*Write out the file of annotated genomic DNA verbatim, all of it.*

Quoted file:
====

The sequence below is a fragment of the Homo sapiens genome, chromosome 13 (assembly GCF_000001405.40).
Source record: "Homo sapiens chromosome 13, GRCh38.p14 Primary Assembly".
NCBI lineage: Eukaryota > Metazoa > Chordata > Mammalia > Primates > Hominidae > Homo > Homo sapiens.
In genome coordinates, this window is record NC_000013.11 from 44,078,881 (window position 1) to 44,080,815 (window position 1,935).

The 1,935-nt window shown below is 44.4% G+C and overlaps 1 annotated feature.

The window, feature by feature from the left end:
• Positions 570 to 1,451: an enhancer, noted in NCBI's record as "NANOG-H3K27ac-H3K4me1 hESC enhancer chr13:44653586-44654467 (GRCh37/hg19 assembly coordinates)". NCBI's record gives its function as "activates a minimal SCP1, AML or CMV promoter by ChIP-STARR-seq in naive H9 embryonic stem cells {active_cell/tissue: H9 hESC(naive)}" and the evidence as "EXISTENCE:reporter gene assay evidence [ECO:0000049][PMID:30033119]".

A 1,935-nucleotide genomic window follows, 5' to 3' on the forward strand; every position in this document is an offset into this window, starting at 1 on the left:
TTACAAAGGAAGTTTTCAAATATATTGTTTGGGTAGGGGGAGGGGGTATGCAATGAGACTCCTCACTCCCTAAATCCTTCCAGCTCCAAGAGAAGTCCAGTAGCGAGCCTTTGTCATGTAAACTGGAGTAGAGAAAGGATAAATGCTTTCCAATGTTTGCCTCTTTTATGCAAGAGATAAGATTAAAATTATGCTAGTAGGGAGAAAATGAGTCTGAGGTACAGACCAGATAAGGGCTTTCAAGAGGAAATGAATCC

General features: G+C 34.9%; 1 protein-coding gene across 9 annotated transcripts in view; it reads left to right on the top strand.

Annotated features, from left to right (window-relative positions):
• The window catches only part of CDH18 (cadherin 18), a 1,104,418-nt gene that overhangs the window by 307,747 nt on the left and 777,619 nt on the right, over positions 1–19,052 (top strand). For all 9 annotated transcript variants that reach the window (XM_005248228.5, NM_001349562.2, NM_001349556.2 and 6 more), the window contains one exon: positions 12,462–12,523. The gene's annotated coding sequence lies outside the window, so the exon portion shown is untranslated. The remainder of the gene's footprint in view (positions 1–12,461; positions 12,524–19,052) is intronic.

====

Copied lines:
The sequence below is a fragment of the Homo sapiens genome, chromosome 13 (assembly GCF_000001405.40).
Source record: "Homo sapiens chromosome 13, GRCh38.p14 Primary Assembly".
NCBI lineage: Eukaryota > Metazoa > Chordata > Mammalia > Primates > Hominidae > Homo > Homo sapiens.
In genome coordinates, this window is record NC_000013.11 from 44,078,881 (window position 1) to 44,080,815 (window position 1,935).

The 1,935-nt window shown below is 44.4% G+C and overlaps 1 annotated feature.

The window, feature by feature from the left end:
• Positions 570 to 1,451: an enhancer, noted in NCBI's record as "NANOG-H3K27ac-H3K4me1 hESC enhancer chr13:44653586-44654467 (GRCh37/hg19 assembly coordinates)". NCBI's record gives its function as "activates a minimal SCP1, AML or CMV promoter by ChIP-STARR-seq in naive H9 embryonic stem cells {active_cell/tissue: H9 hESC(naive)}" and the evidence as "EXISTENCE:reporter gene assay evidence [ECO:0000049][PMID:30033119]".

A 1,935-nucleotide genomic window follows, 5' to 3' on the forward strand; every position in this document is an offset into this window, starting at 1 on the left:
TTACAAAGGAAGTTTTCAAATATATTGTTTGGGTAGGGGGAGGGGGTATGCAATGAGACTCCTCACTCCCTAAATCCTTCCAGCTCCAAGAGAAGTCCAGTAGCGAGCCTTTGTCATGTAAACTGGAGTAGAGAAAGGATAAATGCTTTCCAATGTTTGCCTCTTTTATGCAAGAGATAAGATTAAAATTATGCTAGTAGGGAGAAAATGAGTCTGAGGTACAGACCAGATAAGGGCTTTCAAGAGGAAATGAATCC

General features: G+C 34.9%; 1 protein-coding gene across 9 annotated transcripts in view; it reads left to right on the top strand.

Annotated features, from left to right (window-relative positions):
• The window catches only part of CDH18 (cadherin 18), a 1,104,418-nt gene that overhangs the window by 307,747 nt on the left and 777,619 nt on the right, over positions 1–19,052 (top strand). For all 9 annotated transcript variants that reach the window (XM_005248228.5, NM_001349562.2, NM_001349556.2 and 6 more), the window contains one exon: positions 12,462–12,523. The gene's annotated coding sequence lies outside the window, so the exon portion shown is untranslated. The remainder of the gene's footprint in view (positions 1–12,461; positions 12,524–19,052) is intronic.